With the average transaction fee on the Ethereum blockchain hitting nearly $40 on February 23, it’s pretty clear that there are issues to be addressed. This is a problem for DeFi investors chasing high returns on lending protocols or investors making large amounts of ETH transactions.
But what about ordinary people trying to transact in smaller amounts, transacting in ERC20 tokens like stablecoins, ERC721 tokens like NFT, or dApp developers trying to incorporate new users? With such costs, it is difficult for investors to accumulate income and expenses.
Blockchain activity makes no sense with such long processing times and other blockchain applications being expensive to use. It’s true that the average transaction fee has fallen a bit since February’s high, where it’s currently around $19, but still payment providers like PayPal offer better rates in some cases – hardly promising for crypto. In addition, the cost of gas decreases with the price of ether. As soon as it prepares to soar again, the cost of interacting with the Ethereum network will soar with it.
How does Ethereum solve this problem?
Even before the CryptoKitties collection of cat game collections clogging up the Ethereum network in 2017, the limitations of its scale were well understood. By 2014, several scaling solutions had been brought from ZK-SNARKS (now called roll ups) to ‘shadow chains,’ and plasma in 2015. However, the most sustainable solution to Ethereum’s pressing problem lies in its switch to Proof of Stake (PoS). which will use sharding to break up large amounts of data into smaller chunks (ETH 2.0). That’s still far away.
Until then, Ethereum continues to make improvements. Co-founder Vitalik Buterin is openly committed to solving Ethereum’s scaling problem as quickly as possible using an optimistic layer 2 solution. It was said on Tim Ferris’ podcast earlier this month that he was enthusiastic that the roll up would allow Ethereum to scale by a factor of 100.
“If you have rollup, but no sharding, you still have a 100X scaling factor,” he said. “You still have the ability for the blockchain to go up to between 1,000 and 4,000 transactions per second, depending on how complex these transactions are.” No roll up date has been set yet, but it will likely become the dominant conversation topic for Ethereum scaling in the middle of the year.
In fact, with the launch of the Layer 2 solution by Optimism slated for this month, many major DeFi players have decided to integrate it into their protocols, including Uniswap, and Synthetix. This can have a major impact on Ethereum network congestion and high fees.
The Berlin update on April 14 could also have an impact on reducing gas costs. However, network congestion may not be resolved immediately; Ethereum has some major structural changes to go through before it can solve its problems.
The solution in question may be enough to patch Ethereum and the thousands of dApps built on it up to ETH 2.0. But, maybe not. After all, Ethereum does not operate in a vacuum. There is a lot of heated competition starting to propose real alternatives to Ethereum. Even with the largest developer community in the blockchain space and the most dApps; complacency can be a killer.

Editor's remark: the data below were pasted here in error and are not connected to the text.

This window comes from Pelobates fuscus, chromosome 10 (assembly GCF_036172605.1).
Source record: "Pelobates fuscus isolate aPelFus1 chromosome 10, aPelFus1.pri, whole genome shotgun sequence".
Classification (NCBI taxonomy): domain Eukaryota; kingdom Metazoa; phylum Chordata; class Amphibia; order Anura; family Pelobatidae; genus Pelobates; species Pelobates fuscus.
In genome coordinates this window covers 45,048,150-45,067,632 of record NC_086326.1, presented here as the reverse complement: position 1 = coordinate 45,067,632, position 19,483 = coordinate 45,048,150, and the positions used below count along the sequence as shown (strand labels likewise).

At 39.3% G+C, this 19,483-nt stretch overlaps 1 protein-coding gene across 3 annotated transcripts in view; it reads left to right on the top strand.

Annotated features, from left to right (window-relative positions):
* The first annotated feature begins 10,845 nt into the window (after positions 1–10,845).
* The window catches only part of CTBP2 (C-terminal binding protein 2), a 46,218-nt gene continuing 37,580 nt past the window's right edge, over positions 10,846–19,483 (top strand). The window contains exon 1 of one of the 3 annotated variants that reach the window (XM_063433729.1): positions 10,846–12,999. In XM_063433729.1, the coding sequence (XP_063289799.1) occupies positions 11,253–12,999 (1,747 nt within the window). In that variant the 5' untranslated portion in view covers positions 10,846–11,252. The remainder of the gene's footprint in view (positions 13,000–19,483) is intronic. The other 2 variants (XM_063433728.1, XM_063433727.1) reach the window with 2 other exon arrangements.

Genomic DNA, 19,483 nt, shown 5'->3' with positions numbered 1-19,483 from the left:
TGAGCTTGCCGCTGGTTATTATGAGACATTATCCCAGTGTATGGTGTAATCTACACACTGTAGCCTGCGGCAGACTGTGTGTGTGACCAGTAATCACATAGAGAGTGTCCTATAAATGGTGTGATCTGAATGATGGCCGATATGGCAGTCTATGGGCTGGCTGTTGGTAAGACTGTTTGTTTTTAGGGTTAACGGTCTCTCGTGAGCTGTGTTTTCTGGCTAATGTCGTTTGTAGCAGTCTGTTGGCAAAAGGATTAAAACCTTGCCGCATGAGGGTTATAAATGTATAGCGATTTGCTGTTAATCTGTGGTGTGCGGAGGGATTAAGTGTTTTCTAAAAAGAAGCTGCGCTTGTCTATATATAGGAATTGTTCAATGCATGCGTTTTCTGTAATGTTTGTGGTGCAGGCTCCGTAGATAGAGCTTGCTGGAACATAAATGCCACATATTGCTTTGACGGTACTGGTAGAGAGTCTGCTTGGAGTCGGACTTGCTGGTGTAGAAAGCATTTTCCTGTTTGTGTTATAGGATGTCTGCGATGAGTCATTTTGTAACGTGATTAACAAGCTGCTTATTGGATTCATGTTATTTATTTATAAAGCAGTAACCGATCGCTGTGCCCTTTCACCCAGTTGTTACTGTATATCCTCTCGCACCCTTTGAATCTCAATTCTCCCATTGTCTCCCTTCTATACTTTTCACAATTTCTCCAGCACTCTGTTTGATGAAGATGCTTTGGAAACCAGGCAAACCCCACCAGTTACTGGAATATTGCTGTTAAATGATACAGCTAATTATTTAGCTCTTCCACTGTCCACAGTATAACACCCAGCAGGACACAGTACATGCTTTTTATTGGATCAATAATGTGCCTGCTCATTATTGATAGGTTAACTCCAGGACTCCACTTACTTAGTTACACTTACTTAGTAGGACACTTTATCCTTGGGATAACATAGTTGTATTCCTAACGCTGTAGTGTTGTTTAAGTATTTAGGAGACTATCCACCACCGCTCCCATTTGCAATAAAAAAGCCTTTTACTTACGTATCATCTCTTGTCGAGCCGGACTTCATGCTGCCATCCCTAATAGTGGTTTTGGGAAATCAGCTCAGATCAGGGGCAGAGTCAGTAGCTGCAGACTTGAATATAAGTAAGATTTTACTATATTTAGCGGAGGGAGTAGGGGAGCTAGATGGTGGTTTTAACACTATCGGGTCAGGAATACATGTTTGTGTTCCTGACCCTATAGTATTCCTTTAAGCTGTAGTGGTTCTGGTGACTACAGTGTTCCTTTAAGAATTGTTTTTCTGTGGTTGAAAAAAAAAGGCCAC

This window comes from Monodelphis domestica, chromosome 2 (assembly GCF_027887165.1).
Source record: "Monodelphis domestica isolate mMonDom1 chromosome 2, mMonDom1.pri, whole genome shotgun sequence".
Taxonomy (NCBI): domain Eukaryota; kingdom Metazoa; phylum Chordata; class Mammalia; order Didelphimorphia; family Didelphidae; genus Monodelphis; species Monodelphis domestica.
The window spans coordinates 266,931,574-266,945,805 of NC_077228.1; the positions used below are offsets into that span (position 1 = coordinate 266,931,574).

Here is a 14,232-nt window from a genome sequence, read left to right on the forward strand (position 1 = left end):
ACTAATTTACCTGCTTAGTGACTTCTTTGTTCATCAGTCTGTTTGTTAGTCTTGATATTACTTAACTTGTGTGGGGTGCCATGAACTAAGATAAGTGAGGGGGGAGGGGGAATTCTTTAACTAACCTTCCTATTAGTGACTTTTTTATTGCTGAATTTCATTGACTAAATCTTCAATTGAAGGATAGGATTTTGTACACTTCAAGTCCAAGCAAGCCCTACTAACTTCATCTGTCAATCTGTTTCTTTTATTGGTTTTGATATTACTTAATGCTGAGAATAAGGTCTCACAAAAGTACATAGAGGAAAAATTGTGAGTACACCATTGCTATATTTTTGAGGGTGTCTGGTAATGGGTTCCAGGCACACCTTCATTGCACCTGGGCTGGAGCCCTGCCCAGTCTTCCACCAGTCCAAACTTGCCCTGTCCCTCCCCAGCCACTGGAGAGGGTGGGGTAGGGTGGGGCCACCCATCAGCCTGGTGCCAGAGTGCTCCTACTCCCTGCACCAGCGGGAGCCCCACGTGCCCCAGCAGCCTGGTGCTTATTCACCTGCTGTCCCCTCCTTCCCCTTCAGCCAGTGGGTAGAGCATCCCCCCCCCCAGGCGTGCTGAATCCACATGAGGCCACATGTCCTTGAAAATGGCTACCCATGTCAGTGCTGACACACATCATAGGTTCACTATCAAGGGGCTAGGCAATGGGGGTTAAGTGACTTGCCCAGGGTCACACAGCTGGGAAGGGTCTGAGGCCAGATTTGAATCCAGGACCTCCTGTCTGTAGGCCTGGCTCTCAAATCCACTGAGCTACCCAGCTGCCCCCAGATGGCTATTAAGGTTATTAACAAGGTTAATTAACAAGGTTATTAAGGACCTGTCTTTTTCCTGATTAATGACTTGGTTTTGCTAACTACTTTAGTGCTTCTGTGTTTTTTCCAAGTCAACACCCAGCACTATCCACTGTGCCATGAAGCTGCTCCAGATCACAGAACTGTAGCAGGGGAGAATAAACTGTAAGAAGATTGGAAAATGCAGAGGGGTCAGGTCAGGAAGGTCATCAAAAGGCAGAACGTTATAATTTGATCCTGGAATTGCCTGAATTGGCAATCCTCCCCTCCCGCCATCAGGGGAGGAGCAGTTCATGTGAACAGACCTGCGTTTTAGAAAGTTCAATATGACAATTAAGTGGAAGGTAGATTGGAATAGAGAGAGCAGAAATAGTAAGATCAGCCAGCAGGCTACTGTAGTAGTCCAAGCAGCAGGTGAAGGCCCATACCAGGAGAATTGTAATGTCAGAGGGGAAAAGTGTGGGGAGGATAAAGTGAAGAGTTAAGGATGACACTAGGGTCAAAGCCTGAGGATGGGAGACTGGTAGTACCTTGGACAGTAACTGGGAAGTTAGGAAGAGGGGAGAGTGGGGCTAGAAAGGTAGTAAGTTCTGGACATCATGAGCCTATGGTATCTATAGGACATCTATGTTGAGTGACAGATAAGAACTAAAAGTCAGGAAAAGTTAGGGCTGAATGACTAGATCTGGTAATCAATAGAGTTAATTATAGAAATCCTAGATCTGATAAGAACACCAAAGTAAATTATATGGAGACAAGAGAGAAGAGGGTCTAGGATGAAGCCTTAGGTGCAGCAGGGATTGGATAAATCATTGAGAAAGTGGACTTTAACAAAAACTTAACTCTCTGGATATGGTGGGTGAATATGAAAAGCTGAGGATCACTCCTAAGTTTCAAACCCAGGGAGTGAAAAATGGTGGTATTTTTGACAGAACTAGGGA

More Efficient Version of Stablecoin
We’ve already seen fast, robust and stable open-source Proof of Stake blockchains like Algorand and Tron giving traders the opportunity to transact with stablecoins like USDT and USDC on their network. Running the Algorand version (USDCa and USDTa) of one of these two stablecoins instead of their ERC20 version, for example users especially high-frequency traders who want to avoid the volatility of cryptocurrencies like ether and Bitcoin, can save a lot of time and money.
Algorand can process 1,000 transactions per second (TPS) enabling much-needed speed and throughput compared to Ethereum’s current 15 TPS. The fees are also almost nothing at around $0.001/transaction, regardless of size. And, beyond these huge benefits for stablecoin traders, developers looking to use the Algorand Standard Asset (ASA) protocol can create new tokens for use within their dApps that run on faster networks.
Of course, blockchains like Algorand may not have the same network effect as Ethereum, but if solutions don’t come quickly, it’s not impossible that dApps migration from Ethereum is starting to become more common.
Ethereum also faces more serious competition from other players in the blockchain space. Binance Smart Chain (BSC), for example, started making changes and even challenged Ethereum head-on with one popular dApp in particular, Venus (XVS). However, not all developers want to accept the trade-offs that involve building in BSC. Binance Smart Chain still relies on many centralized elements to offer low-cost transactions.
OKExChain, on the other hand, has been designed with decentralization at its core. As an open-source public chain with a focus on trading above all else, OKExChain also offers very high throughput and after completing a phased rollout, EVM compatibility as well.
This will be of great interest especially to decentralized finance applications and DEXs that can join the world’s first trading-centric public chain and migrate their dApps from Ethereum to trade, transact and grow at lower fees.
Blockchains with EVM compatibility, especially those with a high focus on decentralization, will challenge Ethereum’s dominance and offer more options to developers, merchants and all network users. They will also force incumbents to solve their scaling issues and offer a decent trading experience, which is a plus for all participants in the blockchain space.